Copyright 1998 Reed Business Information, Inc. --This text refers to an out of print or unavailable edition of this title.

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Product Details

  • Audio Cassette
  • Publisher: Books on Tape, Inc. (April 19, 2000)
  • ISBN-10: 0736650792
  • ISBN-13: 978-0736650793
  • Product Dimensions: 8.9 x 6.2 x 1.3 inches
  • Shipping Weight: 1 pounds
  • Average Customer Review: 3.6 out of 5 stars  See all reviews (30 customer reviews)
  • Amazon Best Sellers Rank: #6,256,137 in Books (See Top 100 in Books)

Customer Reviews

Top Customer Reviews

By A Customer on August 13, 1999
Format: Mass Market Paperback
I, too, am a mystery buff, and I have read Carolyn Hart's Death on Demand series from the very first book she published. The series started out wonderfully. The characters of Annie and Max, Henny Brawley, and even Miss Dora are entertaining, and the books are very well written. I like the references to other mysteries for two reasons: they remind me of other satisfying plots I have read, and they give me information about books that might interest me in the future. The only negative thing I can say about the series (this book included) is that the character of Laurel, Max's mother, is annoying and disruptive to the stories. She doesn't actually come into the series until the third book, so the first two (Death on Demand and Design for Murder) are as close to absolute perfection as you could get in a mystery. If you can stomach Laurel, the rest of the books have pretty good plots. I keep hoping the author will come up with a really good way to kill off Laurel and let Annie nab her murderer. Now THAT would be satisfying.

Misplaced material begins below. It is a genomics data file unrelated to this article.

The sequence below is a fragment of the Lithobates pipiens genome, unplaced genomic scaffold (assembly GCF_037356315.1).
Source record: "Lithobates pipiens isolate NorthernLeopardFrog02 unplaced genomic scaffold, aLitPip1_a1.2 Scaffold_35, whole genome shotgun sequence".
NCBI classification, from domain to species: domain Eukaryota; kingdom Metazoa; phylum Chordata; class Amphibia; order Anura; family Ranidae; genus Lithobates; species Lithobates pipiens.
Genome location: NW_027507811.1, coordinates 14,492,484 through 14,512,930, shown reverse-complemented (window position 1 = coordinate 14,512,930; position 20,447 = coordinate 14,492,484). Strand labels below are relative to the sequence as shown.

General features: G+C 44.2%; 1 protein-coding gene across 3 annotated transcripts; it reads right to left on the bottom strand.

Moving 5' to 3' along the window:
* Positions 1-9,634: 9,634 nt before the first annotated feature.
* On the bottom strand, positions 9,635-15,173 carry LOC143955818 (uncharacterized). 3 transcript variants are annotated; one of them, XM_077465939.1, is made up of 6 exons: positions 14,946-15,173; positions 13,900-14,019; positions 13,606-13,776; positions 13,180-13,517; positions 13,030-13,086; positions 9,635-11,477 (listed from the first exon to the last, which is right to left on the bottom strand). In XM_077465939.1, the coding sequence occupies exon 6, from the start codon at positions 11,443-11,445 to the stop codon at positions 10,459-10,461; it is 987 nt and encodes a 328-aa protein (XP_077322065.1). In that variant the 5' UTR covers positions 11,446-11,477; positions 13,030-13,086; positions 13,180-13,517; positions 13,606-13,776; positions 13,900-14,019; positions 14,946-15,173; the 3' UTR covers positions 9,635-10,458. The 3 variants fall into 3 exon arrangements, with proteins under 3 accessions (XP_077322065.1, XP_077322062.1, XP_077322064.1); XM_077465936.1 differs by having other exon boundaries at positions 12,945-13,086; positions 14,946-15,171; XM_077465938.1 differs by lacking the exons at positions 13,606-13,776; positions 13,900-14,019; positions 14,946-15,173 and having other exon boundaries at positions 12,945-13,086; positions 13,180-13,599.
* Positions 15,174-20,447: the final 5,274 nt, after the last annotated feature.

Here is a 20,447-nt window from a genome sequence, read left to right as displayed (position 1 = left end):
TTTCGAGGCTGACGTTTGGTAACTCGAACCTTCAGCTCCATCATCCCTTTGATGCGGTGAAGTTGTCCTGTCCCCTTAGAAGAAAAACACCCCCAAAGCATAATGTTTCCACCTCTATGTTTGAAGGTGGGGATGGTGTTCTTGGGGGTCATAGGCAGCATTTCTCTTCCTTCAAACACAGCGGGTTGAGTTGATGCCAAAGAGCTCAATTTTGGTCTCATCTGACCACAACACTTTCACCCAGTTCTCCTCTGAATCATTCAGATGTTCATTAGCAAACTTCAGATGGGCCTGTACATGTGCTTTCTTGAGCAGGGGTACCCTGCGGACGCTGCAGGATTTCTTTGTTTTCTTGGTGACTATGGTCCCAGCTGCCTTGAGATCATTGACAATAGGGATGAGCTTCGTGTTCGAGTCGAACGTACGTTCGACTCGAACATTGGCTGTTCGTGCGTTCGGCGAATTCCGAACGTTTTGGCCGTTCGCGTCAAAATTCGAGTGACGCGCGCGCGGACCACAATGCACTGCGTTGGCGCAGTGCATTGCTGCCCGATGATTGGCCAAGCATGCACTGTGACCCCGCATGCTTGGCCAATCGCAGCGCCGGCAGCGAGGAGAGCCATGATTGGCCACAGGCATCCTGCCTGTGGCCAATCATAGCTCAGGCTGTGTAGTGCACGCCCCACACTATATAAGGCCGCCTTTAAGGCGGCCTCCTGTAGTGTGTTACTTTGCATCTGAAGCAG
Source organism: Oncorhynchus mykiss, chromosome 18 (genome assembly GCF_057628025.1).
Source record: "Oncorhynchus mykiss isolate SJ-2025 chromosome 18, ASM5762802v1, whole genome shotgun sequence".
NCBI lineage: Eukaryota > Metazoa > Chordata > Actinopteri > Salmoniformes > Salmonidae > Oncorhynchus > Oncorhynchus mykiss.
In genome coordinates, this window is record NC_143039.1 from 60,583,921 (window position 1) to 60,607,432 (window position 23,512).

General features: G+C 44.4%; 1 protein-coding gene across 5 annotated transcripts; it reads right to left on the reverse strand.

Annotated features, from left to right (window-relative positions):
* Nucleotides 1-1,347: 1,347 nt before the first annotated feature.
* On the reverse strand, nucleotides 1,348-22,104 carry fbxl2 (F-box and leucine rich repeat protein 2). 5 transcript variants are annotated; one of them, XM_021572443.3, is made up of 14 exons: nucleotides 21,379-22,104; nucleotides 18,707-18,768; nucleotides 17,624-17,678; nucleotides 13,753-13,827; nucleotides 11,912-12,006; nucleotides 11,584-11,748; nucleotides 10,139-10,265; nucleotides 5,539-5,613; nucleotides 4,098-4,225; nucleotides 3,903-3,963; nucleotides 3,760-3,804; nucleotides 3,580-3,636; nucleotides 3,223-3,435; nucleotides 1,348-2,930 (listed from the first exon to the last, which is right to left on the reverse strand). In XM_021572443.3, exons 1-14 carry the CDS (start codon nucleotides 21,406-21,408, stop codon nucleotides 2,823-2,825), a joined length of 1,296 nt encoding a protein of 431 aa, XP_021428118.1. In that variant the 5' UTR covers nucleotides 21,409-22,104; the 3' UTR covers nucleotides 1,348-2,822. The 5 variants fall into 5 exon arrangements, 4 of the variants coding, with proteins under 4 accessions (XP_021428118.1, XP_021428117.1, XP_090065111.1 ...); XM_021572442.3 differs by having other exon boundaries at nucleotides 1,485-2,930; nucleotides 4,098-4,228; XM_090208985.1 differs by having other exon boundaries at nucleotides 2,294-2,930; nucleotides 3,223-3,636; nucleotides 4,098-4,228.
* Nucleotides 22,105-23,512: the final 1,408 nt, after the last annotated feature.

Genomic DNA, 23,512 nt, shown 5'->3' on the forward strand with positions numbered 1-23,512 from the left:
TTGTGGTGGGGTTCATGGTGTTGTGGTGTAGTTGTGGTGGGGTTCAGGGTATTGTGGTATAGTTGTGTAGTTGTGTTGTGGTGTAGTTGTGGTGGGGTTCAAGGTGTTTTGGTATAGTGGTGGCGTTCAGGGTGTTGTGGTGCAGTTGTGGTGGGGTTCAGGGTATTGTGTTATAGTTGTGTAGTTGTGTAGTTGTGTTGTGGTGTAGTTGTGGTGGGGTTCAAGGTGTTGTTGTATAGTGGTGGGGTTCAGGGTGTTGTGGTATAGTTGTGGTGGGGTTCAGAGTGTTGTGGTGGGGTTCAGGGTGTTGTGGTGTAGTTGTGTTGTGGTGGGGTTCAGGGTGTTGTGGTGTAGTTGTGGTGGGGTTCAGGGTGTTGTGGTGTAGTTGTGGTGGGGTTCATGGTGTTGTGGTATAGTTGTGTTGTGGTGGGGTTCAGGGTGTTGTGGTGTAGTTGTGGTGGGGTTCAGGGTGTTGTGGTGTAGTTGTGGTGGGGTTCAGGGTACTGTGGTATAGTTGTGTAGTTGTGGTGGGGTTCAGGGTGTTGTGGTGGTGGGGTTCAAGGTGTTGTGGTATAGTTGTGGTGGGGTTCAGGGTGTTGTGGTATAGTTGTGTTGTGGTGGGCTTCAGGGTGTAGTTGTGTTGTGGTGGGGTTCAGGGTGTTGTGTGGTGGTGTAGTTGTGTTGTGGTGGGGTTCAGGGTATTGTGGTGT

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Format: Mass Market Paperback
Bud Hatch, Brig. Gen. (Ret.), is one of those people who makes more enemies than any reasonable person really needs. He's on the Board of Directors for the Broward's Rock Library, and trying to get two of the staff fired--and they know it. He's cheating on his wife--and both she and the other woman's husband know it. He hates gays--and one of the best-known ones on the island is both a Vietnam vet and the significant other of one of the would-be layoffs. He's a male chauvinist hog--and the highly respected local Grand Dame who's the driving force behind the up-and-coming fourth-of-July library fundraiser is determined to feature the "Gallant Women of South Carolina." He's trying to initiate radical changes in the focus of the local boys' club. Annie Laurence Darling's long-time chum and partner-in-community-service, senior citizen Henny Brawley, has even told Annie that she "could kill that man." But when an ornamental urn falls off the roof of the library and narrowly misses him--and someone breaks into his locker and rifles it--things get serious, as Hatch accuses Samuel Kinnard, youngest son of a well-respected local black family. Samuel promptly goes underground, and his father asks Annie's husband Max to find him. Which Max does--just in time for Samuel to be discovered holding a gun minutes after someone shoots Hatch.